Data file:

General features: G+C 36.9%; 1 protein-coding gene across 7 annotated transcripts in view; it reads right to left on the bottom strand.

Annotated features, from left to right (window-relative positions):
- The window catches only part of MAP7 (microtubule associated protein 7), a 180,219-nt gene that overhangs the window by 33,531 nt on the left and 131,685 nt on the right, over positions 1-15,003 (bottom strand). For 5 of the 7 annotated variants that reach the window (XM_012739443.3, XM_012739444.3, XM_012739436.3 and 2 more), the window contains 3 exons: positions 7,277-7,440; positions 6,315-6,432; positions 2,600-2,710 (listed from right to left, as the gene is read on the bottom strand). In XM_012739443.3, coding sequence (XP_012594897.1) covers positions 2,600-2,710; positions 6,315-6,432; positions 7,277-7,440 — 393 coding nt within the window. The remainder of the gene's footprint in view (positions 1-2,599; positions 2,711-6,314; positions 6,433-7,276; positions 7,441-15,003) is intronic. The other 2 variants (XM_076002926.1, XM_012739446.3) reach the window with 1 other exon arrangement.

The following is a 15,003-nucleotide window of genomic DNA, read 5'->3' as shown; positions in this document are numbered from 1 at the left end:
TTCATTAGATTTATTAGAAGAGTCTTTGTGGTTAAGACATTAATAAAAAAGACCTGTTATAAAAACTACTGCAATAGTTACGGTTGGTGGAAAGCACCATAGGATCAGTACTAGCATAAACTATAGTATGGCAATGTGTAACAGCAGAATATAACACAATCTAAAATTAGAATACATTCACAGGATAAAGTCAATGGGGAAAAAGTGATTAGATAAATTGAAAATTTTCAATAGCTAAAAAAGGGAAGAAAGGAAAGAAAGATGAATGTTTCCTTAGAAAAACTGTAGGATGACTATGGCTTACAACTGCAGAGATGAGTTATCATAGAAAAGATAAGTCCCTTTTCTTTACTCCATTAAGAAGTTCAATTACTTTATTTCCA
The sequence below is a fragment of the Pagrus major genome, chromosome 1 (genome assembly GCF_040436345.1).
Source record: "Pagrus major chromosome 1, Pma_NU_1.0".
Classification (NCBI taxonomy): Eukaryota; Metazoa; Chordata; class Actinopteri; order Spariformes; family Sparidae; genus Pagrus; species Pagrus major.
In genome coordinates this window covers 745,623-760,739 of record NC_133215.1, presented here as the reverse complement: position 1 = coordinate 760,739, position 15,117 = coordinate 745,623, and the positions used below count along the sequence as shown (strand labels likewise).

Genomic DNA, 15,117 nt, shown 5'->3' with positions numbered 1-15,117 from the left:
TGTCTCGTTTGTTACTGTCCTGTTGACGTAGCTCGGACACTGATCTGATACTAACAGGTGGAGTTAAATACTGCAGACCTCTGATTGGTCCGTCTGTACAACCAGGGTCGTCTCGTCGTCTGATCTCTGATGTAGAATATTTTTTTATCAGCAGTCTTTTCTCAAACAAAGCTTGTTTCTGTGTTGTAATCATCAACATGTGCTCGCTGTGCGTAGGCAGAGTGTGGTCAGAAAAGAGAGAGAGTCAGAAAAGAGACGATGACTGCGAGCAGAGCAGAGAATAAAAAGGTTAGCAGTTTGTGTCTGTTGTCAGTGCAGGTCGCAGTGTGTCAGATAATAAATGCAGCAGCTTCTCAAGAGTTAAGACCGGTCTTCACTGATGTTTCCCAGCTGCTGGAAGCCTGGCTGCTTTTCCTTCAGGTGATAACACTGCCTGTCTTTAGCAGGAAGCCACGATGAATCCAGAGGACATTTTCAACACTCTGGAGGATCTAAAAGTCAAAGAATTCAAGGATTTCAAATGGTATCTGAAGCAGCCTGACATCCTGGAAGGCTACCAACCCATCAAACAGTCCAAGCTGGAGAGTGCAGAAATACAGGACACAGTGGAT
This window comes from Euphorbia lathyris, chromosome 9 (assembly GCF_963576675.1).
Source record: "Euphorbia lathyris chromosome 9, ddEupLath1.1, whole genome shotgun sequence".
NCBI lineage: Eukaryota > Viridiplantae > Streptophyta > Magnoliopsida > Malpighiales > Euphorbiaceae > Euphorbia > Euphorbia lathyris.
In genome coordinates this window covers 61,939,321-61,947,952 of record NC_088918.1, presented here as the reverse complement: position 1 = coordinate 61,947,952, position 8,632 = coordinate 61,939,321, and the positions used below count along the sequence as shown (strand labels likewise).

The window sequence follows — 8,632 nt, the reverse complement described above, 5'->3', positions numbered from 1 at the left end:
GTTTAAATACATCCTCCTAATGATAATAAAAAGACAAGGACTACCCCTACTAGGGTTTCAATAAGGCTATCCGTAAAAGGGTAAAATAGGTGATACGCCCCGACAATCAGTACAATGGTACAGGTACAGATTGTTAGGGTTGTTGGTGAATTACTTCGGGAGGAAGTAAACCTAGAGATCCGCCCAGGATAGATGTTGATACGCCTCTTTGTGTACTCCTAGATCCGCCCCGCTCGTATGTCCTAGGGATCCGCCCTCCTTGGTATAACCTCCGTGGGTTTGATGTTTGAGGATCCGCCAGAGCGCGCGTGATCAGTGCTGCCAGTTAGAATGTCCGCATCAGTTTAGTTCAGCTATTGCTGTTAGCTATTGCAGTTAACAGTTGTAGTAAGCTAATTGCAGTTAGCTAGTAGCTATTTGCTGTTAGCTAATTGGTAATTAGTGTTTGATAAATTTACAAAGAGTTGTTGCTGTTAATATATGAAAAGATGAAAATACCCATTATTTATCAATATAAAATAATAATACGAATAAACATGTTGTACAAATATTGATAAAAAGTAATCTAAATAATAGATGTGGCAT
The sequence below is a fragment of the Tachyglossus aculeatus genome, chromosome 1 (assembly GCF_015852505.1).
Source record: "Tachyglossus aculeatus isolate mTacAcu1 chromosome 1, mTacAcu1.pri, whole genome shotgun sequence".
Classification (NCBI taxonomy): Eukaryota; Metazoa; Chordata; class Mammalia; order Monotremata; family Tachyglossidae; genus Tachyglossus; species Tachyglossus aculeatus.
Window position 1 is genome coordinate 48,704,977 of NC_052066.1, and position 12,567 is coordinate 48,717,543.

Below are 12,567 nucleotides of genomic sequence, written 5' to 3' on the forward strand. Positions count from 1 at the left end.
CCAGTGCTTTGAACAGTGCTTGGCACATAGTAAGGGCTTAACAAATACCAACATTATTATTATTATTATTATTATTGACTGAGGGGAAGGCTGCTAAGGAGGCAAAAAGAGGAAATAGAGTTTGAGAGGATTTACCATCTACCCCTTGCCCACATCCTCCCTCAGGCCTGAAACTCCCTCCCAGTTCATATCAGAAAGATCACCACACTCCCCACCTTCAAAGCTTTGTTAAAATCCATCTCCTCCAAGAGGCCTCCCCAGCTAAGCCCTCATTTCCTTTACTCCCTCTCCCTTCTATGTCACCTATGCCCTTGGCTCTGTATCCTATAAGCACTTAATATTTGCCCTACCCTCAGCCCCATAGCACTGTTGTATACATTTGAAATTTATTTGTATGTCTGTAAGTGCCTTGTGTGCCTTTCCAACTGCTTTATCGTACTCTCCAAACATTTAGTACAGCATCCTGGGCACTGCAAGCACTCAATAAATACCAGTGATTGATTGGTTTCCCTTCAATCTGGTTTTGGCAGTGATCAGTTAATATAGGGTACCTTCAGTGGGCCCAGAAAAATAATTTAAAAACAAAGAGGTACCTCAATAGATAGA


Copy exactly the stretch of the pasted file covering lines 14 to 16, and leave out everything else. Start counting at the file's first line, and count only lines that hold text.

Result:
NCBI lineage: Eukaryota > Viridiplantae > Streptophyta > Magnoliopsida > Malpighiales > Euphorbiaceae > Euphorbia > Euphorbia lathyris.
In genome coordinates this window covers 61,939,321-61,947,952 of record NC_088918.1, presented here as the reverse complement: position 1 = coordinate 61,947,952, position 8,632 = coordinate 61,939,321, and the positions used below count along the sequence as shown (strand labels likewise).

The window sequence follows — 8,632 nt, the reverse complement described above, 5'->3', positions numbered from 1 at the left end: